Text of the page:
PRESS RELEASE – More than 1 million people have been forced from their homes by waves of violent conflict in the Greater Kasai region of the Democratic Republic of Congo (DRC) – making the region one of the largest displacement crises in the world for children.
Children bear the brunt of extreme violence
“The lives of hundreds of thousands of children and their families in Greater Kasai have been turned upside down by this brutal violence,” said Tajudeen Oyewale, UNICEF Acting Representative in the DRC. “A total of 1.4 million people, including 850,000 children, have been displaced, with at least 60,000 uprooted in the month of June alone.”
Most of the people who have been displaced in the region are now living with foster families and relatives in communities that are already among the poorest in the country and whose situation has become even more critical with the worsening economic situation in the DRC. In many cases, the displaced people have lost or left behind all their essential goods and personal belongings.
A smaller number of displaced families have fled into the bush in the vicinity of their villages, surviving in improvised huts. These families are the most vulnerable and the least accessible to humanitarian workers. They suffer from lack of adequate food, shelter, healthcare, water and sanitation.
“This is a rapidly growing humanitarian crisis, and with our partners, we are working amid great insecurity to try to help these highly vulnerable families,” said Oyewale.
Reaching displaced families with life-saving services
UNICEF and its partners have implemented a cash assistance programme for displaced people that provides households with 100 USD cash support that can be used for basic necessities. To date, UNICEF has supported 11,225 households through this programme.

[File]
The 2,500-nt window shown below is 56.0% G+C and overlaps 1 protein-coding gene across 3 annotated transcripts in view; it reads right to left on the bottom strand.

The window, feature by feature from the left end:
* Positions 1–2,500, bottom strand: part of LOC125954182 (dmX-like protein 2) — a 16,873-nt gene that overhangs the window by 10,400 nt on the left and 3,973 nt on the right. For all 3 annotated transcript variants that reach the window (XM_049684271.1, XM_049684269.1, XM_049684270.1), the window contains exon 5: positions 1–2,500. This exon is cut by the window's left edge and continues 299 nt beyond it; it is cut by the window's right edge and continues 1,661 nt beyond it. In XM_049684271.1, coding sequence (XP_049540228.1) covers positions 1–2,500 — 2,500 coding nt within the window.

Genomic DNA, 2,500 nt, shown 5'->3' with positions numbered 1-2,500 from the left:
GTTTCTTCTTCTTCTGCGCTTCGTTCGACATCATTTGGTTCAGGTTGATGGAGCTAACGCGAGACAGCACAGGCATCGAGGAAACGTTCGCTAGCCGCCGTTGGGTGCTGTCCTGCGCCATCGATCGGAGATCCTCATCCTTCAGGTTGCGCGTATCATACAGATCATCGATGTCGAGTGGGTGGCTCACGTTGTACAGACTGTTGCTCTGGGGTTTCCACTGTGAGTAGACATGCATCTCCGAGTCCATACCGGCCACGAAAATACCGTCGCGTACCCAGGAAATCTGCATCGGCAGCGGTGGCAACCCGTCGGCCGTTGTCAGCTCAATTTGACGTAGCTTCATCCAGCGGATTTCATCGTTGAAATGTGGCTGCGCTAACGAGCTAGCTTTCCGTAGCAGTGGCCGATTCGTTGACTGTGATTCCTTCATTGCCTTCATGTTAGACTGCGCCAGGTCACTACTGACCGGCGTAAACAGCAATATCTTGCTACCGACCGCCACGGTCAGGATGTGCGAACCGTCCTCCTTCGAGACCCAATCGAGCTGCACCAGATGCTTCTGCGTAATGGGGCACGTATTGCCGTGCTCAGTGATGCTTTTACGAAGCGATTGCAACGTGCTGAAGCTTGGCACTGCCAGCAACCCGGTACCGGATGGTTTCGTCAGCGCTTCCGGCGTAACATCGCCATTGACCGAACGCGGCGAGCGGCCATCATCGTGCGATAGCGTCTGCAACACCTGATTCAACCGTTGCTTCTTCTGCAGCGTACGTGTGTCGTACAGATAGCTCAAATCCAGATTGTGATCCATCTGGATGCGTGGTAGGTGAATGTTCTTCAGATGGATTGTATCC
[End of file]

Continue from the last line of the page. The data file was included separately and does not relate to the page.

In addition to the cash programme, a flexible multi-sectoral programme called Rapid Response Mechanism (RRM) – to be launched in the coming weeks – will pre-position materials and aid partners to rapidly respond to the needs of displaced populations. The assistance includes healthcare, nutrition, water, sanitation and hygiene, and essential non-food items (shelter materials, kitchen utensils, buckets of water, blankets, etc.). Some 50,000 households are expected to benefit from this programme over the coming months.
So far this year, UNICEF and its partners have assisted 157,490 people in urgent humanitarian need thanks to the support of donors.
UK Department for International Development (DFID) (UKAid) donated 5.9 million USD to UNICEF for its response in Kasai. UNICEF is expecting an additional support from USAID/OFDA. The French and German Nationals Committees for UNICEF have also provided funding for UNICEF’s response in the Kasai.
Conflict in the Greater Kasai region
- Children, victims of the crisis in Kasai
- 1.5 million children affected by violence in Greater Kasai
- Education in the Greater Kasai : 150,000 children need emergency support
- A difficult return to civil life for Kasai children used in armed conflicts
- After the violence, health services resume their activities in Eastern Kasai
For more information, please contact:
- Yves Willemot, UNICEF DRC, +243 81 88 46 746, [email protected]
- Sylvie Sona, UNICEF DRC, +243 81 70 96 215, [email protected]
- Marixie Mercado, UNICEF Geneva, +41 79 559 7172, [email protected]
- Christopher Tidey, UNICEF New York, + 1 917 340 3017, [email protected]
- Patrick Rose, UNICEF Dakar, +221 786 380 250, [email protected]
Yves Willemot est le chef de l’Équipe InfoCom de l’UNICEF RDC. Plus que tout, ce qui est important pour lui c'est d'être "tous ensemble pour les enfants".
Yves Willemot is Head of the UNICEF DRC InfoCom Team. More than anything, he believes that the most important is to "be together for the children".
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